Failing seniors off–campus privileges taken away

Mary Nowlan, Staff Writer

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This year, high school is not the only experience  some seniors are saying goodbye to. New procedures  this year involved taking away off–campus lunch privileges from seniors.

Seniors failing required classes received red ID’s banning them from going out and enjoying a stereotypical high school activity. Some students may think this new rule is too harsh and unjust.

However, Dean Kevin Schrammel stated that it is an extra motivator for failing students get back on track and pass their classes.

“This is a fair rule because the deans can’t be expected to just let a bunch of kids fail,” senior Jaclyn Trauscht said.

This new rule is aimed to encourage seniors to bring their grades back up in needed classes in time to graduate.

“This is not to punish kids, but to give them as many opportunities to bring up their grades before graduation,” Schrammel said.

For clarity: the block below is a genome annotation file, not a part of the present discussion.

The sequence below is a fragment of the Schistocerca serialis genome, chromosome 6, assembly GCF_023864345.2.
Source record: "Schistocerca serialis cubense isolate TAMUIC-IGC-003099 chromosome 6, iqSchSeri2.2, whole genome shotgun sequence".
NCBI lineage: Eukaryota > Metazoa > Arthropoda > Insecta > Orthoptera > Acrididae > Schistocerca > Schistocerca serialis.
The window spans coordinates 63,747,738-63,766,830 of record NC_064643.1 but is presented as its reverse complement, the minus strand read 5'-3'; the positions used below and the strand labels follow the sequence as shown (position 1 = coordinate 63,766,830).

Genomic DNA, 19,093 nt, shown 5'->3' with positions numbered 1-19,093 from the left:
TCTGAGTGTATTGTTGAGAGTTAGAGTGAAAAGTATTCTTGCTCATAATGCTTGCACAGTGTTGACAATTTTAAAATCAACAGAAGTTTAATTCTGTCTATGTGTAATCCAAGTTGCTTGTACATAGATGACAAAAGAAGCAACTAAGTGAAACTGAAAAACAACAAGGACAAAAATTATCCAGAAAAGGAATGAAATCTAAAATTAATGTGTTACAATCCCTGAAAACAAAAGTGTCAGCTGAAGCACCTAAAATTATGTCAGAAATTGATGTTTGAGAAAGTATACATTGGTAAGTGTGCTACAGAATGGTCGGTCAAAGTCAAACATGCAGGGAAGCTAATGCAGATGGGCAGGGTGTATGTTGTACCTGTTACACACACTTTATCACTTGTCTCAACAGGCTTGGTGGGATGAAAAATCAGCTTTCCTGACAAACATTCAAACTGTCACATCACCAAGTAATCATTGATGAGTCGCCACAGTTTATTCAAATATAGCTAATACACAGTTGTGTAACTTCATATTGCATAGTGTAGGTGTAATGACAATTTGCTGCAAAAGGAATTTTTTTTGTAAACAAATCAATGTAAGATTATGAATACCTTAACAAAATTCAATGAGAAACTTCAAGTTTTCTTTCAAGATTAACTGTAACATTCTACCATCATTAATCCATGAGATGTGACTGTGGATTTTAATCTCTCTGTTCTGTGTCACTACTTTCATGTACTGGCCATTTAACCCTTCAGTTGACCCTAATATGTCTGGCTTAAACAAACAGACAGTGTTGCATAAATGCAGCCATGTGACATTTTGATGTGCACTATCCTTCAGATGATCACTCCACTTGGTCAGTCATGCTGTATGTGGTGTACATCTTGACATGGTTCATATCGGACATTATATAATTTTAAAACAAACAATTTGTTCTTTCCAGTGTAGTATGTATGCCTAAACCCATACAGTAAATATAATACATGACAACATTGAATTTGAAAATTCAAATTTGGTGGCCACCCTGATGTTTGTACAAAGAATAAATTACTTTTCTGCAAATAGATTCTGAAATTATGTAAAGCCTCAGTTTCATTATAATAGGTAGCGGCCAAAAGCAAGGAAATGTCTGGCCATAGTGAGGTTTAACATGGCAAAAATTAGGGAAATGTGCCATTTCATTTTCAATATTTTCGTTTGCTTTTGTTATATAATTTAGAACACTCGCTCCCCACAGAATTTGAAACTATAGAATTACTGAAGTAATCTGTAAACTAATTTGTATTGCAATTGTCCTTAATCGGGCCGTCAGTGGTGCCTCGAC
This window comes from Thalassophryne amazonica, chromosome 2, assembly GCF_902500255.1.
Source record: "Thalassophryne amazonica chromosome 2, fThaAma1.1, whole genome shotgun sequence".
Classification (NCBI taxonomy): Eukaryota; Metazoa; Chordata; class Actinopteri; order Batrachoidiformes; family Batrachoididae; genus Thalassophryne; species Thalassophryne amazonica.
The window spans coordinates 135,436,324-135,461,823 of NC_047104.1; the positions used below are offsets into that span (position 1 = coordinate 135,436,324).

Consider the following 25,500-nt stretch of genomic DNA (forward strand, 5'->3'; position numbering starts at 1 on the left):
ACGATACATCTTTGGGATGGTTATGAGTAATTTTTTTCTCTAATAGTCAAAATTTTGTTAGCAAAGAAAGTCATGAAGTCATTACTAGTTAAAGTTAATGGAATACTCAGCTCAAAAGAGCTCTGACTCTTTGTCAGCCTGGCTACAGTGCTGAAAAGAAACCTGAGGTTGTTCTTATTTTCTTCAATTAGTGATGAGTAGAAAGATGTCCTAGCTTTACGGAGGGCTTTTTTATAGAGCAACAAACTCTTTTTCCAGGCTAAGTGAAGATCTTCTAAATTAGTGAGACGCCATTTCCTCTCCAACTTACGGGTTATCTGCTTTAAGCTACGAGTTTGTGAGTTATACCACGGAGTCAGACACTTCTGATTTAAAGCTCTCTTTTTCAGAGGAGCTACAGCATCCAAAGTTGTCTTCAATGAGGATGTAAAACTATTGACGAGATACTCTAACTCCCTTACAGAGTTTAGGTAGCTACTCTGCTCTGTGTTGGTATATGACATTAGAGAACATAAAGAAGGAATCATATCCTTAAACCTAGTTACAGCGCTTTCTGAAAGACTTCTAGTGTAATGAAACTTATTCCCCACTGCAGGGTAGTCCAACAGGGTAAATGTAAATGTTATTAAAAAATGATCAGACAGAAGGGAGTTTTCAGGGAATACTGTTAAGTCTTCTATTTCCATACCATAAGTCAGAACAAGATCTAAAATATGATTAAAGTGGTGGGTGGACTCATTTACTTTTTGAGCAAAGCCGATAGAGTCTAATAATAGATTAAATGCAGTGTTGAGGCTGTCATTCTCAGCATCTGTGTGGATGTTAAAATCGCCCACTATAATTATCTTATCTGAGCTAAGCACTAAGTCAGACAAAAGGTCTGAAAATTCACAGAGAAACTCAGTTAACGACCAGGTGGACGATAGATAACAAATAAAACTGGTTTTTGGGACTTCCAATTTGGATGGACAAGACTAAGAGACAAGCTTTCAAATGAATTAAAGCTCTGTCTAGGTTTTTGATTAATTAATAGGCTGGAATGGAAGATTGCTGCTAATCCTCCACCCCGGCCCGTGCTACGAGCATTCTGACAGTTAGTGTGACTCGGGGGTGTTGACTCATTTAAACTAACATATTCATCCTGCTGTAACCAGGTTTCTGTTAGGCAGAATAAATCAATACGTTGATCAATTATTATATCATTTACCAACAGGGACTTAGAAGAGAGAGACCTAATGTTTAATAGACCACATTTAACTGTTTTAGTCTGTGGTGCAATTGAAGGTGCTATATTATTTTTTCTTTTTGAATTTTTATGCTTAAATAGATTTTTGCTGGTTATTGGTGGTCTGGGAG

According to Schrammel, once a student has improved his or her grades, he or she may simply stop by the dean’s office to get off–campus privileges back. Furthermore, their ID’s would be restored to normal.

“If you bring your grades back up, you can get your off–campus privilege back,” Schrammel said. “There have already been a lot of kids coming back down and showing us their grades to get the chance to leave at lunch again.”

While  time was  running out for seniors to meet graduation requirements, the new means of motivation were aimed at encouraging seniors to be self–advocates, be aware where they stand in terms of grades and to reach out to their teachers for opportunities to improve through extra credit.

“This is really just a wake up call to seniors since graduation is right around the corner,” Schrammel said.

According to Schrammel, the new rule has had a positive result overall. Several students were able to regain their lunch privileges.

“We have found it to work well so far since many students have come to us with those classes that they were previously failing as now passing,” Schrammel said.

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